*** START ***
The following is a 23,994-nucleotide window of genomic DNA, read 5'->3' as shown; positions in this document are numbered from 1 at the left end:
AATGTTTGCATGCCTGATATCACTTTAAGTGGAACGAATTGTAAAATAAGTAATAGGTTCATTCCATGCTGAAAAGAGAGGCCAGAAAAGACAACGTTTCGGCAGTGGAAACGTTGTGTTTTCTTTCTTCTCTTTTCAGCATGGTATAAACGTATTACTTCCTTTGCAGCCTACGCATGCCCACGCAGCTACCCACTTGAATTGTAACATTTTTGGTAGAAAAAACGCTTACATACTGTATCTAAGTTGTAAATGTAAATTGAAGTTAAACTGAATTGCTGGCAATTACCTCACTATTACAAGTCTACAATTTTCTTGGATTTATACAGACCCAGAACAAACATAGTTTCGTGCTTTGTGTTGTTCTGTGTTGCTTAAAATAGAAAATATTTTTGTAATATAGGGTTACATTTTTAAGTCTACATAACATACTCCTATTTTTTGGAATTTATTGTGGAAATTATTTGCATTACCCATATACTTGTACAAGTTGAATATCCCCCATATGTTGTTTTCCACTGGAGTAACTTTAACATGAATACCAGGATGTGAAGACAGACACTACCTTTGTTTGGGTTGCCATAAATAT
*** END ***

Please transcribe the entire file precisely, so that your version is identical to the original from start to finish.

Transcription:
The following is a 23,994-nucleotide window of genomic DNA, read 5'->3' as shown; positions in this document are numbered from 1 at the left end:
AATGTTTGCATGCCTGATATCACTTTAAGTGGAACGAATTGTAAAATAAGTAATAGGTTCATTCCATGCTGAAAAGAGAGGCCAGAAAAGACAACGTTTCGGCAGTGGAAACGTTGTGTTTTCTTTCTTCTCTTTTCAGCATGGTATAAACGTATTACTTCCTTTGCAGCCTACGCATGCCCACGCAGCTACCCACTTGAATTGTAACATTTTTGGTAGAAAAAACGCTTACATACTGTATCTAAGTTGTAAATGTAAATTGAAGTTAAACTGAATTGCTGGCAATTACCTCACTATTACAAGTCTACAATTTTCTTGGATTTATACAGACCCAGAACAAACATAGTTTCGTGCTTTGTGTTGTTCTGTGTTGCTTAAAATAGAAAATATTTTTGTAATATAGGGTTACATTTTTAAGTCTACATAACATACTCCTATTTTTTGGAATTTATTGTGGAAATTATTTGCATTACCCATATACTTGTACAAGTTGAATATCCCCCATATGTTGTTTTCCACTGGAGTAACTTTAACATGAATACCAGGATGTGAAGACAGACACTACCTTTGTTTGGGTTGCCATAAATAT